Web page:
The retro cars models look odd without it. The flat platters MEH. all to bow to the areo gods/mpg crap.
              What can the c-4 rear set up take in power before you are spending huge money to beef it up.?
              Never seen one over here.
              So far I have heard the 36 were on the overdrive automatics for a reason (most have a 2.59 gear). Dana 44 were on the stick cars with the 3 something gears.

              Either way, its still a complete rear end, seems too simple to make it fit, hack and box the subframe frame rails, add a bolt point, bottom will be around spring perches, but a decent 44 we are up in the 12-1500 area.

              My son is looking for newer stuff, I just have stayed away from fords long enough to not want to use their parts. Found a ford 9" center section guy working out of his house now, he spent more time talking me into staying with the 10 bolt 8.5.

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              • #8

                Re: Independent Rear Suspension

                C3 and C4 are functionally the same... C4 adds some adjustability but you'll find putting the mounts and gaining the space needed will require complete refabrication of your trunk (and you will lose the back seat... C5 is a transaxle, but there are some who are using Ford T-bird center sections with the C5 suspension. Why go there? look at Camaro (stock, NOT SS) 2008-2012 and the newest generation - they're both built off a frame. The non-SS is basically 2" narrower then the SS suspension....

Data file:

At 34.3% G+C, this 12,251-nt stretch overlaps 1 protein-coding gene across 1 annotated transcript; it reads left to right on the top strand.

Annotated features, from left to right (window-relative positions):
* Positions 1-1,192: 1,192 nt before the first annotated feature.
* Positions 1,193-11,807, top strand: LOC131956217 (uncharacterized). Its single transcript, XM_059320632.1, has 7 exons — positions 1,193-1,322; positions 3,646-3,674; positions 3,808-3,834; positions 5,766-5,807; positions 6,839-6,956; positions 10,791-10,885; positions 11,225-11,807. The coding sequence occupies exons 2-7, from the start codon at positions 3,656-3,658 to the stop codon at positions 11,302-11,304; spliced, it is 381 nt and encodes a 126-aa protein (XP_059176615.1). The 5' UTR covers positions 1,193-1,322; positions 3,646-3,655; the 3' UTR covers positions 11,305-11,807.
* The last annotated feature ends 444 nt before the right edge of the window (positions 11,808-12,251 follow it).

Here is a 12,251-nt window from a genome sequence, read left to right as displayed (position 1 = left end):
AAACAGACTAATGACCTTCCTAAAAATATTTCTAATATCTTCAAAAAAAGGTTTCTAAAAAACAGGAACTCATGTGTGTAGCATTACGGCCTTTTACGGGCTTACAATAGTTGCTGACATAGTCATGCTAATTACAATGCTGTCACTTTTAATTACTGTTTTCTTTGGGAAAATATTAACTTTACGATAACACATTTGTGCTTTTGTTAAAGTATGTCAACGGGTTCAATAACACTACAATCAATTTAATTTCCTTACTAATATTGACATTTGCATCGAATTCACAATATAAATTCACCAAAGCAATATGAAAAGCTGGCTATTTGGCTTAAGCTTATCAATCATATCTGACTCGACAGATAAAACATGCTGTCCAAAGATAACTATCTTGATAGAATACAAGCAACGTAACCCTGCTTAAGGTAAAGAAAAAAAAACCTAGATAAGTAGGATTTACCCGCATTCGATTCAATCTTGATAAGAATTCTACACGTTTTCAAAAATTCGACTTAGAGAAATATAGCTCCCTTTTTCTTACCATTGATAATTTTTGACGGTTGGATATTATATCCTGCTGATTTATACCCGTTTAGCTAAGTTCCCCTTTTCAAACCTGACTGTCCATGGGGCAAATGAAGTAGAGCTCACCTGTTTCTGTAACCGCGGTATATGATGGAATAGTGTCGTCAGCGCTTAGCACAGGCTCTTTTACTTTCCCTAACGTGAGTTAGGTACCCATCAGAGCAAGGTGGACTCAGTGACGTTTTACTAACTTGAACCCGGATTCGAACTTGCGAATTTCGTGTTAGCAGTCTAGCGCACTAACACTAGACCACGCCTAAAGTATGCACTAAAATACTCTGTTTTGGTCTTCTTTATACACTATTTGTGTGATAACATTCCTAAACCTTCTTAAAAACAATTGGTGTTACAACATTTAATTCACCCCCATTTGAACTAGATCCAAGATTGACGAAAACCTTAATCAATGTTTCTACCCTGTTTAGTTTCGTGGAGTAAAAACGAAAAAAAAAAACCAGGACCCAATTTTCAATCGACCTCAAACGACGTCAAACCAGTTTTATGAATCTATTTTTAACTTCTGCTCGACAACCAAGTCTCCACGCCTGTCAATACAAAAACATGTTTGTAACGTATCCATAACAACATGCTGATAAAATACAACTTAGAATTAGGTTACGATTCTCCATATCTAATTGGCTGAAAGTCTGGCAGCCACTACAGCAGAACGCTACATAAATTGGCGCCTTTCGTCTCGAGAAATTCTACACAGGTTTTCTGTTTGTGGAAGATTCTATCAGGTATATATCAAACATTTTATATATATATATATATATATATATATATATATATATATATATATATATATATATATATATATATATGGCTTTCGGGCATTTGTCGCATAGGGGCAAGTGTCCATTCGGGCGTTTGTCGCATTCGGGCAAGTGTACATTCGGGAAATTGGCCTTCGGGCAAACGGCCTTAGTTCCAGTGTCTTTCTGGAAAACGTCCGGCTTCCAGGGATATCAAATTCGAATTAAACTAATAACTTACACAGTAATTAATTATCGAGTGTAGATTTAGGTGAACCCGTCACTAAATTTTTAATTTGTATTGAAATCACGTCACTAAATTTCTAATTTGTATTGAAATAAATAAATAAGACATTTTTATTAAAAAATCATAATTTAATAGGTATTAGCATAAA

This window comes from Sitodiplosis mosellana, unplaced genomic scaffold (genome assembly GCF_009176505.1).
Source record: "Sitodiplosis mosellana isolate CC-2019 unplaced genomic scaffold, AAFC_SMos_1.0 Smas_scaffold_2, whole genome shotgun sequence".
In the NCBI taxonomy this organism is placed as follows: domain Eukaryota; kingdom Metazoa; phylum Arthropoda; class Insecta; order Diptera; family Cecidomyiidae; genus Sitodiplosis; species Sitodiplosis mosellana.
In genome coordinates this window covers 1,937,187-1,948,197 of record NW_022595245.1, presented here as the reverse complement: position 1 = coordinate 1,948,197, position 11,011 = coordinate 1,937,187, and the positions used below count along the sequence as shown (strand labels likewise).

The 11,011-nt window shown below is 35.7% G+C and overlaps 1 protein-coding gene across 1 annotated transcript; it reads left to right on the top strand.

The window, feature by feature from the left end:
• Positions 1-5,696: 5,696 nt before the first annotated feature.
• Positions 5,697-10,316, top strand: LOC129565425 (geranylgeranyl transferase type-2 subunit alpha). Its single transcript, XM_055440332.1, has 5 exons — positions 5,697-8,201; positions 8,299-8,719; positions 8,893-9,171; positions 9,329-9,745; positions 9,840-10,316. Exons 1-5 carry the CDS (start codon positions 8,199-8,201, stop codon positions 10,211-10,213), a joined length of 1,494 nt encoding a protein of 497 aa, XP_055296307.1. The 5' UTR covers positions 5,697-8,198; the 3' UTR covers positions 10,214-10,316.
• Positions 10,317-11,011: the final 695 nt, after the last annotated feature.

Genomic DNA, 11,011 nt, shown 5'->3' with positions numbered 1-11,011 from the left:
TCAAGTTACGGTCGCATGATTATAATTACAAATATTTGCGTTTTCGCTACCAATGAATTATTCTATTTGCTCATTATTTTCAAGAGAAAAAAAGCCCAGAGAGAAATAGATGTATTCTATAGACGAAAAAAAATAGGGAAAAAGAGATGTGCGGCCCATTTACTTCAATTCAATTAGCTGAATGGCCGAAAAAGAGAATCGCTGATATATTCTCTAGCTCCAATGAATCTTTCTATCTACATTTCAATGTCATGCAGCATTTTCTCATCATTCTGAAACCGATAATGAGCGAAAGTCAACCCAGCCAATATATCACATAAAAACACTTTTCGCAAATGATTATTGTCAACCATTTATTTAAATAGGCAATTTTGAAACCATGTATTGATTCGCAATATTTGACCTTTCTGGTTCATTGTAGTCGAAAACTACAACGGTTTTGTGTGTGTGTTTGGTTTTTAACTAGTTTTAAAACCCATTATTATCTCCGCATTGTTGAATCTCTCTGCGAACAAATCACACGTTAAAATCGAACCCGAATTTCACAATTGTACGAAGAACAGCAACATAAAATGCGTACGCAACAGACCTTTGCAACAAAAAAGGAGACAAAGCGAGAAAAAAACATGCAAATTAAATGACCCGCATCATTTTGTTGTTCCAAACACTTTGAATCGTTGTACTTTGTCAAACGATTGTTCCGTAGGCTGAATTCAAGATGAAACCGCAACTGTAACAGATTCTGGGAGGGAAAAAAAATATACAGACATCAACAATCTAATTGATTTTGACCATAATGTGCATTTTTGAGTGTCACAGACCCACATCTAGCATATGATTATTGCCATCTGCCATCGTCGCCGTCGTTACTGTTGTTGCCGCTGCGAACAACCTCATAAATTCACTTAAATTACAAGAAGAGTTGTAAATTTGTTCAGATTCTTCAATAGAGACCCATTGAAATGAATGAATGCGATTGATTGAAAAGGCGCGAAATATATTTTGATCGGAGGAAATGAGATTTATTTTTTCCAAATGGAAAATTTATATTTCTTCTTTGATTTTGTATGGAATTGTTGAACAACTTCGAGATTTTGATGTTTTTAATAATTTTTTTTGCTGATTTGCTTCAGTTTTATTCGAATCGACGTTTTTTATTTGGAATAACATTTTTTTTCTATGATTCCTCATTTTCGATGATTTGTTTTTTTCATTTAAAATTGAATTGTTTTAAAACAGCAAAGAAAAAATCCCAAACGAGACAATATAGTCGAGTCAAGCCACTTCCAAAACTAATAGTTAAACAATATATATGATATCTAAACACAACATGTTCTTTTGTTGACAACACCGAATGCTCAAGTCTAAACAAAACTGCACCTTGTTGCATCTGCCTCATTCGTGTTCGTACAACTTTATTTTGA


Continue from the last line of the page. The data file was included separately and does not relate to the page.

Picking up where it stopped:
Also, companies like Art Morrison make IRS systems that use the Ford t-bird design
                Doing it all wrong since 1966

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                • #9

                  Re: Independent Rear Suspension

                  Anotheridiot... We run lots of 8.5 -10 bolts in derby cars.. Have several set up with different gear ratios .. Negative with stockers are 28 spline axles altho many go aftermarket and more spline counrs. Have only broke 2 axles.. Running an easy 4-500 hp small block.. Of course slicks and more power make a difference.

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                  • #10

                    Re: Independent Rear Suspension

                    My simple plan to 4 link the camaro was buying new spring perches for the front springs, fabricate the lower 4 link bars using the same bushing on the leaf spring, run a bar between the two mounts to stiffen frame.
                    Top bars off top frame rails, angled to the center. Triangulating removes the need for panhard bars. New bar between frame rail top to mount shocks.
                    Leaf springs gone, air shocks, gone. Got plenty of .125 wall 1.50 4130 to box it in.
                    Just looks too easy I guess.
                    I guess its been a bunch of years of me building my sons car, and he brought this IRS up so I wanted to explore it.

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                    • #11

                      Re: Independent Rear Suspension

                      in short, copy the A-body set up...they work well except they're as prone as the Camaro to axle hop (in the stock geometry)
                      Doing it all wrong since 1966

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                      • #12

                        Re: Independent Rear Suspension

                        The A body is what I am reworking on the 66 chevelle, all the lower frame mounts were gone, but that rear end has ears on the top that the links bolt to that changes the angle of attack to really leave little room for exhaust.